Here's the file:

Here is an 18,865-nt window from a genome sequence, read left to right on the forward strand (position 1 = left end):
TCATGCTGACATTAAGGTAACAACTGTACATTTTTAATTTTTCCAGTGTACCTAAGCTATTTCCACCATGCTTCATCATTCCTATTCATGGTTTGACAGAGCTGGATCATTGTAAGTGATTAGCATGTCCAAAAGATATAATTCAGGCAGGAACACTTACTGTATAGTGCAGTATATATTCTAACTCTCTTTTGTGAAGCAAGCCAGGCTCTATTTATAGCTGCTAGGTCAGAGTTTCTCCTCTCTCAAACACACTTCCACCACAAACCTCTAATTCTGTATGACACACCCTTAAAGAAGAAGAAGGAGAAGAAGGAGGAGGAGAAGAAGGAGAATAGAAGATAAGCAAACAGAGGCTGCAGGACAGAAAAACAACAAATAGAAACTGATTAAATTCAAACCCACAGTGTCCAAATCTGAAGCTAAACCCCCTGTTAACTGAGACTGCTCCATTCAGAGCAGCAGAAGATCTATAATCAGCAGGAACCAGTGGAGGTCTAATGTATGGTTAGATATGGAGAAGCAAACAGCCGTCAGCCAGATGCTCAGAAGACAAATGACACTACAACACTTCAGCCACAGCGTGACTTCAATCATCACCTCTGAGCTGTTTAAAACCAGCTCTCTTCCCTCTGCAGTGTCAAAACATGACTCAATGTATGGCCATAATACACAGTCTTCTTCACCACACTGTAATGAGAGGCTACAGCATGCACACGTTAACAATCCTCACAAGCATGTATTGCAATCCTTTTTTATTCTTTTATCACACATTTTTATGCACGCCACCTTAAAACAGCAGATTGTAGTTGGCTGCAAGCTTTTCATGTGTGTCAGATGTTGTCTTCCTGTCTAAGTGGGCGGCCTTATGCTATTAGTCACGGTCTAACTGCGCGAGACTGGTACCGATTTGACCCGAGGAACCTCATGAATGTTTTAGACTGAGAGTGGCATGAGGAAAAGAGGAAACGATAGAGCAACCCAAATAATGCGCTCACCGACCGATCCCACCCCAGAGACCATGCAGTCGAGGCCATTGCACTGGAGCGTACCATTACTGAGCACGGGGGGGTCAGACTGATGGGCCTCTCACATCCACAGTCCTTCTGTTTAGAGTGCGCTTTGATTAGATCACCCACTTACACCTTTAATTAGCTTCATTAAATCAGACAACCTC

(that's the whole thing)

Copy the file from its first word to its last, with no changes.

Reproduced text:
Here is an 18,865-nt window from a genome sequence, read left to right on the forward strand (position 1 = left end):
TCATGCTGACATTAAGGTAACAACTGTACATTTTTAATTTTTCCAGTGTACCTAAGCTATTTCCACCATGCTTCATCATTCCTATTCATGGTTTGACAGAGCTGGATCATTGTAAGTGATTAGCATGTCCAAAAGATATAATTCAGGCAGGAACACTTACTGTATAGTGCAGTATATATTCTAACTCTCTTTTGTGAAGCAAGCCAGGCTCTATTTATAGCTGCTAGGTCAGAGTTTCTCCTCTCTCAAACACACTTCCACCACAAACCTCTAATTCTGTATGACACACCCTTAAAGAAGAAGAAGGAGAAGAAGGAGGAGGAGAAGAAGGAGAATAGAAGATAAGCAAACAGAGGCTGCAGGACAGAAAAACAACAAATAGAAACTGATTAAATTCAAACCCACAGTGTCCAAATCTGAAGCTAAACCCCCTGTTAACTGAGACTGCTCCATTCAGAGCAGCAGAAGATCTATAATCAGCAGGAACCAGTGGAGGTCTAATGTATGGTTAGATATGGAGAAGCAAACAGCCGTCAGCCAGATGCTCAGAAGACAAATGACACTACAACACTTCAGCCACAGCGTGACTTCAATCATCACCTCTGAGCTGTTTAAAACCAGCTCTCTTCCCTCTGCAGTGTCAAAACATGACTCAATGTATGGCCATAATACACAGTCTTCTTCACCACACTGTAATGAGAGGCTACAGCATGCACACGTTAACAATCCTCACAAGCATGTATTGCAATCCTTTTTTATTCTTTTATCACACATTTTTATGCACGCCACCTTAAAACAGCAGATTGTAGTTGGCTGCAAGCTTTTCATGTGTGTCAGATGTTGTCTTCCTGTCTAAGTGGGCGGCCTTATGCTATTAGTCACGGTCTAACTGCGCGAGACTGGTACCGATTTGACCCGAGGAACCTCATGAATGTTTTAGACTGAGAGTGGCATGAGGAAAAGAGGAAACGATAGAGCAACCCAAATAATGCGCTCACCGACCGATCCCACCCCAGAGACCATGCAGTCGAGGCCATTGCACTGGAGCGTACCATTACTGAGCACGGGGGGGTCAGACTGATGGGCCTCTCACATCCACAGTCCTTCTGTTTAGAGTGCGCTTTGATTAGATCACCCACTTACACCTTTAATTAGCTTCATTAAATCAGACAACCTC